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A stronger focus on customers and technology essential for small business recovery: what Australian SMEs can learn from Singapore

Singapore: A stronger focus on customers and technology essential
for small business recovery

With COVID-19 reshaping the way people live, work and consume, small enterprises in Singapore could boost their business recovery prospects by building technology capabilities to better reach their customers, according to a new survey of Asia-Pacific small businesses by global professional accounting body CPA Australia.

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Small businesses will also do well to invest in good staff who can help to improve customer loyalty and satisfaction as companies rebuild their operations when the current circuit breaker measures in Singapore are lifted.

CPA Australia’s Asia-Pacific Small Business Survey 2019-20 found that there is much opportunity for Singapore’s small businesses to improve their online sales presence.
Safe distancing measures implemented to battle COVID-19 have shifted consumer behaviour towards buying goods and services online, and this trend is likely to become even more entrenched going forward.

Only 35.7 per cent of the Singapore businesses surveyed said they generated more than 10 per cent of their revenue from online sales compared with the survey average of 51.0 per cent. The survey also showed a slightly declining trend over the last three years for Singapore small businesses booking revenue through online sales.

ABF media

“With the current COVID-19 crisis, small businesses have little margin for error. Prudent financial management, focusing on the changing needs of customers and even greater adoption of technology, rather than good fortune, will be essential to business recovery and ongoing future success,” said Paul Drum, CPA Australia’s General Manager of External Affairs.

“The Singapore government’s excellent E-Commerce Booster package for small retailers and changing consumer behaviours accelerated by the circuit breaker should lead to a seismic increase in the online presence of many small businesses, which will not only assist them to survive this challenging period but also to thrive in the post-pandemic environment,” said Mr Drum.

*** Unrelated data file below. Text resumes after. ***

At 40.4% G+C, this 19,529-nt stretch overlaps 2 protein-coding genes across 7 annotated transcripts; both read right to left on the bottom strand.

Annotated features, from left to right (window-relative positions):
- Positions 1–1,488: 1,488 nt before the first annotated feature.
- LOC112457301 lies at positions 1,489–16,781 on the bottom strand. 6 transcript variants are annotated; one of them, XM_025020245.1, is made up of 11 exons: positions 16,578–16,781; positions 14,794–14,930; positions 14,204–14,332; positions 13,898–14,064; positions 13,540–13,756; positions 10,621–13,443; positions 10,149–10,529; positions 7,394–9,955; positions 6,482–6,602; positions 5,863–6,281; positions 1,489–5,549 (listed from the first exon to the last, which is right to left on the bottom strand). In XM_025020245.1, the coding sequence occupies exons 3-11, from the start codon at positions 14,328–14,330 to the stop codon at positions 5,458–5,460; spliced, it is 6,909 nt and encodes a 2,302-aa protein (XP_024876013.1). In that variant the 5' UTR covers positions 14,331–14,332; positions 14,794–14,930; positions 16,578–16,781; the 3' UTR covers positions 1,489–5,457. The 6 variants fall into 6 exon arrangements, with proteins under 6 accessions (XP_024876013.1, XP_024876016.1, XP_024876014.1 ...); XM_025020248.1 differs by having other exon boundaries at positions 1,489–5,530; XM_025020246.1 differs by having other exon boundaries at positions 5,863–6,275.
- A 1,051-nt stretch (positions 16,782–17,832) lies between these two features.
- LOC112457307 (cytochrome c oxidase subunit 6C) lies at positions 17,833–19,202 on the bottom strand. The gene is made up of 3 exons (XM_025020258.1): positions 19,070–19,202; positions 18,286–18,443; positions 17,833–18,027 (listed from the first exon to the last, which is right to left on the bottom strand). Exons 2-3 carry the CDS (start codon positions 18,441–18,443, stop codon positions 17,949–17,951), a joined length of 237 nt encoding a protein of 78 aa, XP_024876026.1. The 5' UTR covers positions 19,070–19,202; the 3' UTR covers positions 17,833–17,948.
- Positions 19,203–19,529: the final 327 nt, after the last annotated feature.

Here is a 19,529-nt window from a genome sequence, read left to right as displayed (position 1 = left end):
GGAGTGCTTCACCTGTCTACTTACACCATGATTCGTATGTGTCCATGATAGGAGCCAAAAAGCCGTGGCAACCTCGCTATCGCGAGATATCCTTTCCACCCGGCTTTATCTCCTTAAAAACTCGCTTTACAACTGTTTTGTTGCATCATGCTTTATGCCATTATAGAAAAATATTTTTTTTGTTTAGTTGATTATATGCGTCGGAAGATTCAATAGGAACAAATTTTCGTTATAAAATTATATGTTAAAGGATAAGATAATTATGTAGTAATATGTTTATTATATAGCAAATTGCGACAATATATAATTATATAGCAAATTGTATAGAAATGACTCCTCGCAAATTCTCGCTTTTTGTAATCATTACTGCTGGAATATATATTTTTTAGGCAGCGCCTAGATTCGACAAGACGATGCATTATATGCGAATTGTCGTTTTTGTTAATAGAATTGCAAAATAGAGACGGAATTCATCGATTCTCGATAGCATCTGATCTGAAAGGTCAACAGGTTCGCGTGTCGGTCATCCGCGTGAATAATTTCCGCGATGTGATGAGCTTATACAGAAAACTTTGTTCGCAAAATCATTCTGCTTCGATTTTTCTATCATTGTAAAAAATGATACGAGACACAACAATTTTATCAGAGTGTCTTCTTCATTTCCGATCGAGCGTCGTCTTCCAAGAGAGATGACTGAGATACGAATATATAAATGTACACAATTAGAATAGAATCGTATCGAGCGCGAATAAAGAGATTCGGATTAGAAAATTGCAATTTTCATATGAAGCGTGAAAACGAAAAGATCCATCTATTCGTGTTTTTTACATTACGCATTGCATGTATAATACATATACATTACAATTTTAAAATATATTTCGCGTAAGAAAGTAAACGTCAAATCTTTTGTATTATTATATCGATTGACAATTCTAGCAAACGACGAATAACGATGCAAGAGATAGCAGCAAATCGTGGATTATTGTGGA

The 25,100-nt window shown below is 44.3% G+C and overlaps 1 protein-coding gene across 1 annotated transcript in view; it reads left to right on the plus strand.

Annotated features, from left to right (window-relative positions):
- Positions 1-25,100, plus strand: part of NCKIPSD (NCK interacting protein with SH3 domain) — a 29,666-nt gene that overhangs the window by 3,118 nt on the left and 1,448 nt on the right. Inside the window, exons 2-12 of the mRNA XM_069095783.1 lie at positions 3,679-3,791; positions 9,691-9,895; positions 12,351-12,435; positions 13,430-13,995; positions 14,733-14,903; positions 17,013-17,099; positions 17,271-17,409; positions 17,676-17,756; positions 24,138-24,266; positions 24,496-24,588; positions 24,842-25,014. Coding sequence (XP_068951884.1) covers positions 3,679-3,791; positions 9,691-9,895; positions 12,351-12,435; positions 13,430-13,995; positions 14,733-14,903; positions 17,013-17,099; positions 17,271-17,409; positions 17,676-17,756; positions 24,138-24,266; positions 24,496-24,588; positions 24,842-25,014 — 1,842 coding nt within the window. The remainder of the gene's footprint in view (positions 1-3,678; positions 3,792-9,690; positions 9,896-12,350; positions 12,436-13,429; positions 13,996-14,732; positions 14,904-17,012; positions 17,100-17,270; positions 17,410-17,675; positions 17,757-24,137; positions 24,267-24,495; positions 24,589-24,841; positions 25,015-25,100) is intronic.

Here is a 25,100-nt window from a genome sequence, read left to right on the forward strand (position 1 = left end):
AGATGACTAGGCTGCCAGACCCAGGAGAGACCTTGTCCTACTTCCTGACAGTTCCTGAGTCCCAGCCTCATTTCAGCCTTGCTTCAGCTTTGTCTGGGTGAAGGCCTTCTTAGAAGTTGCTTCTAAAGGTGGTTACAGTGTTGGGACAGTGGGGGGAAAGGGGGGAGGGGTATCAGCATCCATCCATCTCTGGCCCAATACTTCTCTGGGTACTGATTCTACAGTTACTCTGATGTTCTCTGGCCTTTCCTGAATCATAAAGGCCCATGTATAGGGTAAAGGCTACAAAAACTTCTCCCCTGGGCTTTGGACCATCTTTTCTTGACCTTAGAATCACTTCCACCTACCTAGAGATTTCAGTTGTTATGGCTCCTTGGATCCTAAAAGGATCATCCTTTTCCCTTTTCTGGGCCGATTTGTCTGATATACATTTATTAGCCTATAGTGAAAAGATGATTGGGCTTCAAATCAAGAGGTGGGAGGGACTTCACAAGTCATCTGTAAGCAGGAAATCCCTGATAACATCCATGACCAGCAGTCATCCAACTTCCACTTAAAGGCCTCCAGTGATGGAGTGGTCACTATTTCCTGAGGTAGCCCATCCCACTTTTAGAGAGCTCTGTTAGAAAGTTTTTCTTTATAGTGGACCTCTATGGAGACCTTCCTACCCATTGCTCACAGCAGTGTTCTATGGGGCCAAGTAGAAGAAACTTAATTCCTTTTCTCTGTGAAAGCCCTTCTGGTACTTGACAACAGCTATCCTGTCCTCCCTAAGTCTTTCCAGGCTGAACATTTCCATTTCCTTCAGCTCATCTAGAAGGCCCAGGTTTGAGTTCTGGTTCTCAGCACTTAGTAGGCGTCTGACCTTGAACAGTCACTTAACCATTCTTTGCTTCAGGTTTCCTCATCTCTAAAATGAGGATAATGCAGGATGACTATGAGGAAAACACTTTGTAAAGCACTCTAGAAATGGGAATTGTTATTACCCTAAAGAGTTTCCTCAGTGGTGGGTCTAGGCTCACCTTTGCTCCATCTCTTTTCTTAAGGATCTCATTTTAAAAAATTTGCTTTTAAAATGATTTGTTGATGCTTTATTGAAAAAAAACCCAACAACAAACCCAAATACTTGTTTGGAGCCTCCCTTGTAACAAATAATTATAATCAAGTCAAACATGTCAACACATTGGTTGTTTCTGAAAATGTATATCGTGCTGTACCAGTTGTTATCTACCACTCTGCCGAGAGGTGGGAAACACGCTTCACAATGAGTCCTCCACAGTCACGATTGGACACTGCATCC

Looking over 2019, the survey found that only 50.2 per cent of small businesses in Singapore reported growth last year amid slowing economic growth from tensions brought about by the US-China trade war.

This compares with 58.7 per cent in 2018, and below the survey average of 65.8 per cent.
However, most small businesses typically entered the COVID-19 crisis in relatively sound financial health, with only a small proportion (15.7 per cent) reporting problems paying their debts in 2019.

According to the survey, the top four factors that had a positive influence on strongly growing small businesses in 2019 were:
• Improved customer satisfaction
• Customer loyalty
• Good staff
• Improved business strategy

The survey, now in its 11th year, has shown that year after year, through both good times and bad, businesses with a focus on their customer, technology and strategy are much more likely to grow strongly compared to other businesses.

Mr Chng Lay Chew, CPA Australia’s Divisional President for Singapore, said, “Small businesses face the challenge of adapting their businesses to ‘a new normal’ at a time when their finances are tight. While it is wise to focus on cash flow and financial health at this time, businesses should also look at how they can meet the evolving needs of customers, especially through increasing their digital presence, and online engagement and sales.”

“Though the COVID-19 outbreak has taken centre stage for much of 2020 so far, businesses still need to consider other potential disruptors to the economy, such as an anticipated global recession, as they map out their recovery plan,” said Mr Chng.

To help small businesses navigate the challenges of COVID-19, and support them through the recovery process, CPA Australia has released a set of checklists targeted at small enterprises:

• Focus on improving cash flow and your financial health
• Utilise technology and online sales to meet changing consumer behaviour
• Capitalise on the existing pool of loyal customers
• Investigate the generous SME relief measures made available by the government
• Dedicate any spare time to developing and implementing a recovery plan, and learning about
industry trends and emerging technologies and how they can be applied to the business
• Ask staff with any downtime to undertake training so they are better skilled to meet the recovery
needs of your business
• If companies a relatively strong financial position, keep an open eye to any opportunities that may
emerge in the recovery
• Seek professional advice.

This article was originally published by CPA Australia.
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